In: Social Issues

Submitted By haddadr
Words 4157
Pages 17
-Corrections is a booming business prisons + crime = profitable industry we have an Increasing number of people under correctional supervision
6 million people under the correctional system by the end of the century
- Tough on Crime Political Stance popular public policy
20 million victimizations in 2009 repeat violent felons off of the streets treat minors as adults create mandatory sentencing laws reduce time-off-for-good-behavior
- Shift in Public Opinion
4.3 million violent crimes
33 million personal theft crimes
- 7.2 million 3% (1 in 33) of adults in the U.S. are under some sort of correctional supervision

-Probation (community sentence) and parole are NOT the same thing

-1.3% average annual increase from 2000 to 2009 But declined 1.3% in 2010 to 2009 “has the correctional population supervision increased or decreased from 2000 to 2009?” Answer: INCREASED

- the majority of people in the corrections system are on PROBATION

- Percentage breakdowns for types of offences:
9% Public Disorder (35% federal) DUI, indecent exposure, drunken disorderly, prostitution, etc.
18% Drug Offence (51% federal)
19% Property Offense (less than 10% federal)
53% Violent Offenses (less than 10% federal)
- Regions highest to lowest
North East
- Top 5 States
New York

Notes From Ch. 1 in Textbook-

- Penology the study of the use of punishment for criminal acts
- Penitentiary typically used to describe older or highly secure prisons; first term used to describe secure facilities to hold criminals
- Corrections the range of community and institutional sanctions, treatment programs, and services for managing criminal offenders
- Gaols
English system of jails
- Walnut Street Jail first penitentiary in the united states
-Pennsylvania System the “separate and Silent” system…...

Similar Documents


...Corrections and Approaches Ann Pierce AIU Online Abstract There are different correctional theories in the judicial system. Some may work better than others. Likewise, there are traditional forms of punishment and nontraditional ones also. Some of these approaches work better than others. Corrections and Approaches There are different correctional theories in our judicial system today. While some may punish only and others deter from committing crimes all have a common goal, that is to make offenders think twice about reoffending. Retribution Theory In the retribution theory punishment is seen as deserved, justified and required by the offender’s behavior. The main goal of this theory is vengeance; In other words, to get “revenge” for wrongs done. In the public’s eyes and political policy making it is still the primary goal of sentencing (Schmalleger, F. 2012). Incapacitation Incapacitation put simply means making the offender unable to reoffend. It is the use of imprisonment or other means to keep the offender from committing another crime. This is the second goal of sentencing. It is to protect innocent members of society from criminals that may cause them harm. Unlike retribution is requires only restraint of the offender. This is the basis for the movement towards “prison......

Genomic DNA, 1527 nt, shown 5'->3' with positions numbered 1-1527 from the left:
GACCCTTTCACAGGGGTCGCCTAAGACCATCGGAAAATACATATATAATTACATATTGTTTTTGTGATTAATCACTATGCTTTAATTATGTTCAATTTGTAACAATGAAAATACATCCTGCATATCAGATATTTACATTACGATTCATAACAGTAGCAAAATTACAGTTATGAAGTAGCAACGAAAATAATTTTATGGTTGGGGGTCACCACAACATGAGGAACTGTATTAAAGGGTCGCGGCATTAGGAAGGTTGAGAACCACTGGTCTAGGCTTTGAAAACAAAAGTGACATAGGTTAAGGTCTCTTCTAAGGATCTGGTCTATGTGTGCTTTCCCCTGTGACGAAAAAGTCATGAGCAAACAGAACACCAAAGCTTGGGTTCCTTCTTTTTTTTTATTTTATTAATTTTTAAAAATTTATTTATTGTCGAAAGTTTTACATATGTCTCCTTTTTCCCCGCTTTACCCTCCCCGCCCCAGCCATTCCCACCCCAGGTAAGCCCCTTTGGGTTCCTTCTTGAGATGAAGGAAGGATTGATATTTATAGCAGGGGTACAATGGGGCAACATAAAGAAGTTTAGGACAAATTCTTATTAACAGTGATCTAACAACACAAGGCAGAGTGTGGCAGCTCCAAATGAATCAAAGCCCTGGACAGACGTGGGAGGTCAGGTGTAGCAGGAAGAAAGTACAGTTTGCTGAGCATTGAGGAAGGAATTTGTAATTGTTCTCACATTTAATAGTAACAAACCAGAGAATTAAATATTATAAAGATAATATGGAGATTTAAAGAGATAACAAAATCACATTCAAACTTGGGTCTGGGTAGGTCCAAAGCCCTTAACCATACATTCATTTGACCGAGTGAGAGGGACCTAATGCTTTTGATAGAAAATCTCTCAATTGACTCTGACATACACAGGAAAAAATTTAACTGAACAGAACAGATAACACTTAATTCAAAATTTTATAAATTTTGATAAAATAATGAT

Words: 853 - Pages: 4

Corrections are ordinary people who have made a mistake and some how have got caught up in the system with no idea how to get out. With virtually no form of rehabilitation in our penal system today 70% of all these inmates are lost without hope and will end up back in the system after they are released. Taking this into account, not every Tom, Dick and Harry can come to work in America's prisons. We are packing some of the worst that society has to offer in over crowded prisons all across our country and expecting officers to do the job the way it is supposed to be done. Over the eleven years I have been incarcerated it had grown steadily worse for inmates and correctional officers alike. The title of this essay is "What Makes a Good Corrections Officer," and that is a difficult question to answer, especially with me being an inmate. Trying to keep my emotions from interfering and not to be biased in my writing is a difficult task indeed. Most inmates feel a good officer is one who will let the inmate get away with murder, but that isn't realistic because that would just let the inmates run all over the system. Rules and guidelines are necessary to control our growing prison populations and correctional officers are needed to enforce those rules. All of the good correctional officers I know have a few things in common. One they all say the training they received during their on the job training was inadequate and fell short of preparing them for the realities of prison......